One of the students in my boyfriend’s English class was a rising sophomore, whom I’ll call Ana. Ana was from rural Oregon. Her parents, farmworkers, were Mexican—and, though Ana did not say, I suspect undocumented—who traveled around the state following the crops: cherries, plums, pears. Ana was shy and serious, with frizzy black hair escaping her ponytail, off-brand sneakers, and modest, too-long khaki shorts. At home, she translated for her parents; she took care of her younger siblings; she excelled in school. When she and another girl from her town were granted one of the few scholarships to Elliot Academy’s summer school, their conservative Christian church raised funds to cover the rest.

Ana had never been out of Oregon, had certainly never been exposed to the level of privilege on display at Elliot, with its columns and cupolas and manicured grounds. The other students were used to jetting off to this or that summer enrichment program, and arrived equipped with iPods and Tiffany necklaces, sleek new laptop computers and spending money for shopping trips to Boston.

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The End of (Almost) Everything and (Almost) Everyone

smokestacks and air pollution
Smoke stacks at a sugar factory in Belle Glade, Florida. Photo by Kim Semg (CC BY-NC-ND 2.0).

Writing in The Baffler, Laurie Penny explores what it will mean for the civilization to collapse slowly, because of climate change, rather than in a single nuclear bang.

For anyone who grew up in the Cold War, the apocalypse was a simple yes-no question: either it was coming, or it wasn’t. Many people I know who grew up before the end of the nuclear arms race describe this as oddly freeing: there was the sense that since the future might explode at any point, it was not worth the effort of planning. Climate change is  species collapse by a thousand cuts. There will be no definite moment can say that yes, today we are fucked, and yesterday we were unfucked. Instead the fuckery increases incrementally year on year, until this is the way the world ends: not with a bang, not with a bonfire, but with the slow and savage confiscation of every little thing that made you human, starting with hope.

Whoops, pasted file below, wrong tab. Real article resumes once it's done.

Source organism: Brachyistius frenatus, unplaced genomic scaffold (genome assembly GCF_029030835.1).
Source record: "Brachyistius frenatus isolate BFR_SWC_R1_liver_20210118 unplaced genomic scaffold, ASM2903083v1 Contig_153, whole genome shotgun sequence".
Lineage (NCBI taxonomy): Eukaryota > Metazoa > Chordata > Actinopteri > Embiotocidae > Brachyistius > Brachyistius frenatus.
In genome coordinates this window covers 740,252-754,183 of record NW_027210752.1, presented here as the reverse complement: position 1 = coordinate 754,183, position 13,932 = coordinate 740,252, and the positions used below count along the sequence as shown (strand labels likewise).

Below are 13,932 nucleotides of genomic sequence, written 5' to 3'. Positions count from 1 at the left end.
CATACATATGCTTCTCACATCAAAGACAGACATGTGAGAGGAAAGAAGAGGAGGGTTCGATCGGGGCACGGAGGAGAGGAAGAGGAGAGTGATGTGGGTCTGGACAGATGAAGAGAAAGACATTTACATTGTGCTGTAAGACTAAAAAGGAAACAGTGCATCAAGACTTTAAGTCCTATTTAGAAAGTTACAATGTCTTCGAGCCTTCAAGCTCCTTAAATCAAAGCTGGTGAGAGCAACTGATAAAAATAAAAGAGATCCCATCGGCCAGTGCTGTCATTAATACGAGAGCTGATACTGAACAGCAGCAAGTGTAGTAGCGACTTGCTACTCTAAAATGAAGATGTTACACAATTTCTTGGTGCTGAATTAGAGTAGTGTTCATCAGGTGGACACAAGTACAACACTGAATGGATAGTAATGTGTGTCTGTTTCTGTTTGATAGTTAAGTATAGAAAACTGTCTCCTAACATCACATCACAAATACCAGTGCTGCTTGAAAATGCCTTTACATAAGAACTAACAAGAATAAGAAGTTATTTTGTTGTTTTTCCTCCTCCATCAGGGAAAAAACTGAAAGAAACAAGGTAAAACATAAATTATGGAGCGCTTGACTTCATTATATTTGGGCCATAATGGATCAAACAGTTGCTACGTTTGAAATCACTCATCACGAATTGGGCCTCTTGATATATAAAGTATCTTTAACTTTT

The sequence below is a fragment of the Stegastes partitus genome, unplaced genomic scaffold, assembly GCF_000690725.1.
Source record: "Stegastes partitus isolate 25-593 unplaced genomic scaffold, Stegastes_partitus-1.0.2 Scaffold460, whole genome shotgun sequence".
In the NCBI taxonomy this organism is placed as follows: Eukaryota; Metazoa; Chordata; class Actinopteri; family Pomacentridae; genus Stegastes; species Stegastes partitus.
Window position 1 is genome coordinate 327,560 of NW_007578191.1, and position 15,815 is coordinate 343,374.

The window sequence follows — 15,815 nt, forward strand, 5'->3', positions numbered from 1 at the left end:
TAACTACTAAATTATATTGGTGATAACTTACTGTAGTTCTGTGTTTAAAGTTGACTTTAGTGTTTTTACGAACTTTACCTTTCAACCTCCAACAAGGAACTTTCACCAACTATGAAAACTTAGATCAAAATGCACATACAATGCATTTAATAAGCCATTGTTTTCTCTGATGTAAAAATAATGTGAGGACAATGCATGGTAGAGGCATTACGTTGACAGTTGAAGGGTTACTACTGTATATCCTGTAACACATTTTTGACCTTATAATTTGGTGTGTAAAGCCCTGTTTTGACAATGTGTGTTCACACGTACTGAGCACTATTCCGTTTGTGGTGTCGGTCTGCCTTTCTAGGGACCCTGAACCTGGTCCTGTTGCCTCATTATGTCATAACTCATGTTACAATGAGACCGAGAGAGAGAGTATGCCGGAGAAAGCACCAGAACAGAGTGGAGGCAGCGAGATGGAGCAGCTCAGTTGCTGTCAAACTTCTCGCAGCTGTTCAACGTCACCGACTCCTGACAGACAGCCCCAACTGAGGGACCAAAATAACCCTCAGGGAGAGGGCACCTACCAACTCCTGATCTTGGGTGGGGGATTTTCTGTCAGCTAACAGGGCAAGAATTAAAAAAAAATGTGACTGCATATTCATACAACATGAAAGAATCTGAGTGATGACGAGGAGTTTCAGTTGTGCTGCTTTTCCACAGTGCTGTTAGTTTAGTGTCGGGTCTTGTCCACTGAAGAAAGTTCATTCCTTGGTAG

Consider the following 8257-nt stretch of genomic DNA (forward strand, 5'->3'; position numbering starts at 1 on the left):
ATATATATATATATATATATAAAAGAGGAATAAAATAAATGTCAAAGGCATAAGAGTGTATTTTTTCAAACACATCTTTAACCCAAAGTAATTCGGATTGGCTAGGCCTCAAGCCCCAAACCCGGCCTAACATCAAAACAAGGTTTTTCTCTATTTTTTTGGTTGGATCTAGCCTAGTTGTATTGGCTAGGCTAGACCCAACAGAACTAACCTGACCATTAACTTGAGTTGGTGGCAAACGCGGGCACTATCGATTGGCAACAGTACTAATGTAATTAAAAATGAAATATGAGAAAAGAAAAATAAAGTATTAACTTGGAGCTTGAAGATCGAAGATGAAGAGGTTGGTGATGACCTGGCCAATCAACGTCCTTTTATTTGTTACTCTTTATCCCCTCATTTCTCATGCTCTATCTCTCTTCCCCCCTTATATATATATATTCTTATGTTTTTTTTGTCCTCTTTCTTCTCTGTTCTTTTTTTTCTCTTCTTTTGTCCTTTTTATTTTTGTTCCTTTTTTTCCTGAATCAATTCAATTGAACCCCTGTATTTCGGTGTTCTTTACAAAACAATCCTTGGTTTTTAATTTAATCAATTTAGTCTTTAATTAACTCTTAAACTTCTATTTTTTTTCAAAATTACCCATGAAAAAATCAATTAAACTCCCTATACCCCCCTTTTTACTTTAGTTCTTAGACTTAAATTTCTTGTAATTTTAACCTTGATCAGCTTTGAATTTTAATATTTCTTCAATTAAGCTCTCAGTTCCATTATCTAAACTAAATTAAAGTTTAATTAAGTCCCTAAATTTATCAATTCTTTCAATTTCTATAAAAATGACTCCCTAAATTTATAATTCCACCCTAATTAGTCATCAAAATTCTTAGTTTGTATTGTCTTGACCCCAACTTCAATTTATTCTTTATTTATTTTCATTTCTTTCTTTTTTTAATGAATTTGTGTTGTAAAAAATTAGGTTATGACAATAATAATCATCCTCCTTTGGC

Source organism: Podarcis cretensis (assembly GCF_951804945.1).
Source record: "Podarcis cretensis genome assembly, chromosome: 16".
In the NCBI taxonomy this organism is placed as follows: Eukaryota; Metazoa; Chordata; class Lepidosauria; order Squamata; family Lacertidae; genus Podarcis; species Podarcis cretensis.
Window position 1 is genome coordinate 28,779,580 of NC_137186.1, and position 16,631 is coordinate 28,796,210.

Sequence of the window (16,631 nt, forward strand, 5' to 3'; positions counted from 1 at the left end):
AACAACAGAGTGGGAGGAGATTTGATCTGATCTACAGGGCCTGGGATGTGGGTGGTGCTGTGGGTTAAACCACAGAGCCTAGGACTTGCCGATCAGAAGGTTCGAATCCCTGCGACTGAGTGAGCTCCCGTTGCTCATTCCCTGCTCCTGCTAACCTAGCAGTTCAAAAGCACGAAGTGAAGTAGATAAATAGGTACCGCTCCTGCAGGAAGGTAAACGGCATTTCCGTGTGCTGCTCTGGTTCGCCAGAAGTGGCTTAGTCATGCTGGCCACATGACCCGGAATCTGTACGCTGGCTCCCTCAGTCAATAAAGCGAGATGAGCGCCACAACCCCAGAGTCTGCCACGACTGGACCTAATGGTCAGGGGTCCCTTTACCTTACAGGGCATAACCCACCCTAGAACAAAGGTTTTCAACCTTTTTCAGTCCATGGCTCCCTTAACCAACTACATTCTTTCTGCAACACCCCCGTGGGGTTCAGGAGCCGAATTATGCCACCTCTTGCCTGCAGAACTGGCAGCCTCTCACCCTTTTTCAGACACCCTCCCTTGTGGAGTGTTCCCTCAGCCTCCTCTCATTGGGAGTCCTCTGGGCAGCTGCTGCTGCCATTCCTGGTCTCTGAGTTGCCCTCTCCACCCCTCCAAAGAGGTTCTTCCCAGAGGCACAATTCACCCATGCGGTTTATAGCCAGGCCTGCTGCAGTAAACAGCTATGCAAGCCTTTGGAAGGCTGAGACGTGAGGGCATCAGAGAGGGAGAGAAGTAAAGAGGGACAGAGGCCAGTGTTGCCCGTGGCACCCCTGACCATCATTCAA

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‘America’s Best Investment Ever,’ According to ‘Bowling Alone’ Author Robert Putnam

 America’s best investment ever, in the whole history of our country, was to invest in the public high school and secondary school at the beginning of the 20th century. It dramatically raised the growth rate of America because it was a huge investment in human capital. The best economic analyses now say that investment in the public high schools in 1910 accounted for all of the growth of the American economy between then and about 1970. That huge investment paid off for everybody. Everybody in America had a higher income.

Now, some rich farmer could have said, “Well, why should I be paying for those other kids to go to high school? My kids are already off in Chicago and I don’t care about [other kids].” But most people in America didn’t. This was not something hatched in Washington – small town people got together and said, “Look, we ought to do this for our kids… We ought to have a high school so that every kid who grows up here — they’re all our kids — gets a good high school education.”

Robert Putnam, in conversation with PBS NewsHour‘s Paul Solman. Robert Putnam is the author of Bowling Alone and a Harvard professor; he appeared on NewHour’s Making Sen$e to discuss his new book Our Kids: The American Dream in Crisis.

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What Silicon Valley Is Really Selling Us